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Federated Digital Platforms: Value Chain Integration for Sustainable Infrastructure Planning and Delivery

Chair of Construction Process Management, Technical University Munich, 80333 Munich, Germany
Faculty of Civil Engineering, Konstanz University of Applied Sciences, 78462 Konstanz, Germany
Taihe Institute, 10787 Berlin, Germany
Author to whom correspondence should be addressed.
Sustainability 2021, 13(16), 8996;
Submission received: 16 July 2021 / Revised: 2 August 2021 / Accepted: 3 August 2021 / Published: 11 August 2021


Twenty-first century infrastructure needs to respond to changing demographics, becoming climate neutral, resilient, and economically affordable, while remaining a driver for development and shared prosperity. However, the infrastructure sector remains one of the least innovative and digitalized, plagued by delays, cost overruns, and benefit shortfalls. The authors assessed trends and barriers in the planning and delivery of infrastructure based on secondary research, qualitative interviews with internationally leading experts, and expert workshops. The analysis concludes that the root-cause of the industry’s problems is the prevailing fragmentation of the infrastructure value chain and a lacking long-term vision for infrastructure. To help overcome these challenges, an integration of the value chain is needed. The authors propose that this could be achieved through a use-case-based, as well as vision and governance-driven creation of federated digital platforms applied to infrastructure projects and outline a concept. Digital platforms enable full-lifecycle participation and responsible governance guided by a shared infrastructure vision. This paper has contributed as policy recommendation to the Group of Twenty (G20) in 2021.

1. Introduction

1.1. The Context of the Sutainable Infrastructure Challenge

Sustainable infrastructure development and delivery is a core task of societies [1]. It is the basis of increasing social and economic connectivity. Sustainable infrastructure can be understood as the manifestation of a collaborative and creative process of improving social and economic development. Infrastructure development and delivery are an essential part of this process. Various perspectives and goals, such as human-centered design, economic efficiency, and sustainability, must be considered and counterbalanced in a holistic manner. On the one hand, the development process is a solution-oriented dialogic process of counterbalancing trade-offs. On the other, it is a process of fitting the solutions in a technical, social, and cultural context expressed through regulations, standards, and technological systems, as well as implicit social and cultural norms. This process is highly complex and marked by uncertainty where many stakeholders must be coordinated to reach a shared sustainable goal [2].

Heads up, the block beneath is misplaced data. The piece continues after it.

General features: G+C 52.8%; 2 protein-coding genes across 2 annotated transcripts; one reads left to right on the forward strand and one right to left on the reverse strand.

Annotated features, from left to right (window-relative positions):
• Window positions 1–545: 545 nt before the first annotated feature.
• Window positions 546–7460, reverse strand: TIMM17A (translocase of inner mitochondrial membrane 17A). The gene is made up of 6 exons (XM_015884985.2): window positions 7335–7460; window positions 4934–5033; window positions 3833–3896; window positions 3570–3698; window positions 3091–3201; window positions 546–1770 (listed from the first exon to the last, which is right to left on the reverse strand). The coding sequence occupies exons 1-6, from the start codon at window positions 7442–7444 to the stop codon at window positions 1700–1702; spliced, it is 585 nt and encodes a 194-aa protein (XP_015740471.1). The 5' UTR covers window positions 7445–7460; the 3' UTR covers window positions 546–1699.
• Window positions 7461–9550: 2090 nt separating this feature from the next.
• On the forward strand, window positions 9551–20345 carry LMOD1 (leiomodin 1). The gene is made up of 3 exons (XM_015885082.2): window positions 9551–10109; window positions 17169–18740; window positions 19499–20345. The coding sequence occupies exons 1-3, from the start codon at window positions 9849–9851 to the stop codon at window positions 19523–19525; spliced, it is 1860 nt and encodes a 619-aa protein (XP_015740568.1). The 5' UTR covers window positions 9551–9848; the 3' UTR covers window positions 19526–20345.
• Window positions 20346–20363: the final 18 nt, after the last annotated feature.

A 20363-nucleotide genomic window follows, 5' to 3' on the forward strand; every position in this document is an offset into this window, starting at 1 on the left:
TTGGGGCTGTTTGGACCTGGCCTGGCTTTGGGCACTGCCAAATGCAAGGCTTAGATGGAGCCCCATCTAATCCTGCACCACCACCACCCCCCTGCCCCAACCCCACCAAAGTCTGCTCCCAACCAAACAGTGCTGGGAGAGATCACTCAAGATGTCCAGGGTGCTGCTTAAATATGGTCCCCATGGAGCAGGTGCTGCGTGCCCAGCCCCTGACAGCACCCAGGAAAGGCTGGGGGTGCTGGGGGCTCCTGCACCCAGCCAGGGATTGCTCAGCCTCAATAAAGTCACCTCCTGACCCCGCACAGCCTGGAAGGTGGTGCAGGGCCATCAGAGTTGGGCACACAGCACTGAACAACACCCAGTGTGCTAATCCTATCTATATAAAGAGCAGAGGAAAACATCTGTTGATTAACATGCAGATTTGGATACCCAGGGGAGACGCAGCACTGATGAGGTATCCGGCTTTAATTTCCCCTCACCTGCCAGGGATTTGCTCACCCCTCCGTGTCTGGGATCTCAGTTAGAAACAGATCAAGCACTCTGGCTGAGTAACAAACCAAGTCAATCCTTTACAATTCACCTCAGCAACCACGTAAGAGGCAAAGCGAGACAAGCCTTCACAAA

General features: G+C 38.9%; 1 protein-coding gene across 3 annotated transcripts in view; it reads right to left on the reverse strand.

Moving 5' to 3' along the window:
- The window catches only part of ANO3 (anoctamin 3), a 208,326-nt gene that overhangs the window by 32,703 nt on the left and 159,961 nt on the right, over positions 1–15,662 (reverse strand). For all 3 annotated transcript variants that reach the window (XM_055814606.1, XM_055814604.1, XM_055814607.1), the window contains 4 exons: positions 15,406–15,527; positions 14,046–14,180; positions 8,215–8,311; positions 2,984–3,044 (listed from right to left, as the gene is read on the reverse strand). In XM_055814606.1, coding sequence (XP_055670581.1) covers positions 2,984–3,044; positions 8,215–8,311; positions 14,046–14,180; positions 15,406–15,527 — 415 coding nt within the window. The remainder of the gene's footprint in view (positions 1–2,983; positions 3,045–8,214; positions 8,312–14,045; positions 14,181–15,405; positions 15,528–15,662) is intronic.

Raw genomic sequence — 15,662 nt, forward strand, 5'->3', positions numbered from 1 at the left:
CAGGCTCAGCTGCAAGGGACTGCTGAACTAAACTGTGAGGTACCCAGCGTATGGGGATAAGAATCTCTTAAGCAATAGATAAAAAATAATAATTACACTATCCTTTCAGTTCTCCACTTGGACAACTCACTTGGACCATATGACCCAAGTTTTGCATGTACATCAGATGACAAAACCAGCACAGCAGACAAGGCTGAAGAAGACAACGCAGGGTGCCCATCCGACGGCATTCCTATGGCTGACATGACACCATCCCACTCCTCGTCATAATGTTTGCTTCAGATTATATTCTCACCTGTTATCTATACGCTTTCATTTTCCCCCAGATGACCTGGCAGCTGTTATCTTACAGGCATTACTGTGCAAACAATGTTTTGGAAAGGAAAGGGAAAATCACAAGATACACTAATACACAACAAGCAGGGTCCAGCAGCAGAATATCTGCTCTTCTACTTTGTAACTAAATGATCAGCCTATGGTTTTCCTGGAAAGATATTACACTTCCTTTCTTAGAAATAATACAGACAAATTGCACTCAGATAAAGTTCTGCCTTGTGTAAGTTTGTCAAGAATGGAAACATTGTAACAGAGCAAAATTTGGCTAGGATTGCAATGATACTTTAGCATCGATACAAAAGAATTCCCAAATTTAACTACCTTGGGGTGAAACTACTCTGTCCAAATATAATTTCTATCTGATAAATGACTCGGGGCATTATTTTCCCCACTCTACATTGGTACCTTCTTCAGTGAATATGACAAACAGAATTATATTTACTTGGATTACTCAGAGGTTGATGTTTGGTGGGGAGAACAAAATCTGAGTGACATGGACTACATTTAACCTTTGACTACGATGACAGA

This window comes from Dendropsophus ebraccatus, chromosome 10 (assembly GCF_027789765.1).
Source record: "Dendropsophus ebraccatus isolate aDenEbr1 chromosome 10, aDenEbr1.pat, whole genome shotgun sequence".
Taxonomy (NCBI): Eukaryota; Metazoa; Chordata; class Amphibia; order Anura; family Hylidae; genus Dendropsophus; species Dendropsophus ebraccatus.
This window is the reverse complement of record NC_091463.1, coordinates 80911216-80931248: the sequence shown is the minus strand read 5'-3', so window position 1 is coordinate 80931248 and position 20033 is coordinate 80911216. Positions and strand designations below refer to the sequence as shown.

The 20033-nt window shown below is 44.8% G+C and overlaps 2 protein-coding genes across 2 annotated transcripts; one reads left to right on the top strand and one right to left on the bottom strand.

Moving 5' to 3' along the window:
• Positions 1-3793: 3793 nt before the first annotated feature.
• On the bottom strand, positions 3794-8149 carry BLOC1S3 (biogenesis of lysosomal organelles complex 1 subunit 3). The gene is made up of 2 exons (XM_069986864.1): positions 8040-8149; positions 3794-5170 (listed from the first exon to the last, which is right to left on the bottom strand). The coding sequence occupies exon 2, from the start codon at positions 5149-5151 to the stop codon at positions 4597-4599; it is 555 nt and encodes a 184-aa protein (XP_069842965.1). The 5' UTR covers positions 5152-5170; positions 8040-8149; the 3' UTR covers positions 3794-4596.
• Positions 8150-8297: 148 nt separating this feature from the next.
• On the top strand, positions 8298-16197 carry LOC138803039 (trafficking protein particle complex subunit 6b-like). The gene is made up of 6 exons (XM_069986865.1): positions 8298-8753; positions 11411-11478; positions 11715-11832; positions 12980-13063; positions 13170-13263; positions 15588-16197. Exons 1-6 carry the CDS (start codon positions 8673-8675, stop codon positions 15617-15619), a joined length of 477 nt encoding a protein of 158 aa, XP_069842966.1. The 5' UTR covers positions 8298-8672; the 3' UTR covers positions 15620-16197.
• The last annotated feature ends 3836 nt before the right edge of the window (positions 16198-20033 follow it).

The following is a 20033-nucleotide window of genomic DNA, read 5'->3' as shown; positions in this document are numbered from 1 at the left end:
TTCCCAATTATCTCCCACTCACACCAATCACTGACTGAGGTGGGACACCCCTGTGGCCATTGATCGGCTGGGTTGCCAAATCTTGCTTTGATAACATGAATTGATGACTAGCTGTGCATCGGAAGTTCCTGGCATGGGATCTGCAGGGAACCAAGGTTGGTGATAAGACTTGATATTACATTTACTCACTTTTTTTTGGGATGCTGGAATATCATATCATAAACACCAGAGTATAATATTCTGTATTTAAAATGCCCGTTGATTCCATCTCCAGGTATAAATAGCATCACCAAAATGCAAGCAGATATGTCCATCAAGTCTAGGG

In contrast to factor and efficiency-driven economies [3,4,5], for instance those in Asia, no significant progress in infrastructure development can be observed in recent decades in most Western countries [6]. Moreover, investments in infrastructure are declining, including the investments provided by the World Bank that have strongly receded in the past [7]. Although it is clear that infrastructure development is central to sustainable, economic, and social development, many infrastructure projects are blocked by civil protest, suffer substantial benefit shortfalls, are severely delayed, and experience major cost overruns [8,9,10,11]. Public legitimacy, political will, and the know-how to change this situation are lacking [12]. Promising infrastructure initiatives have been initiated by G20 member states (“The G20”, abbreviation for Group of Twenty, is the international forum that brings together the world’s major economies. Its members account for more than 80% of world GDP, 75% of global trade and 60% of the population of the planet. The forum has met every year since 1999 and includes, since 2008, a yearly Summit, with the participation of the respective Heads of State and Government, see: [13]), the OECD, the World Economic Forum and by other initiatives on national and international levels. However, often such recommendations are not adopted and implemented into national planning and delivery processes [14,15,16,17,18].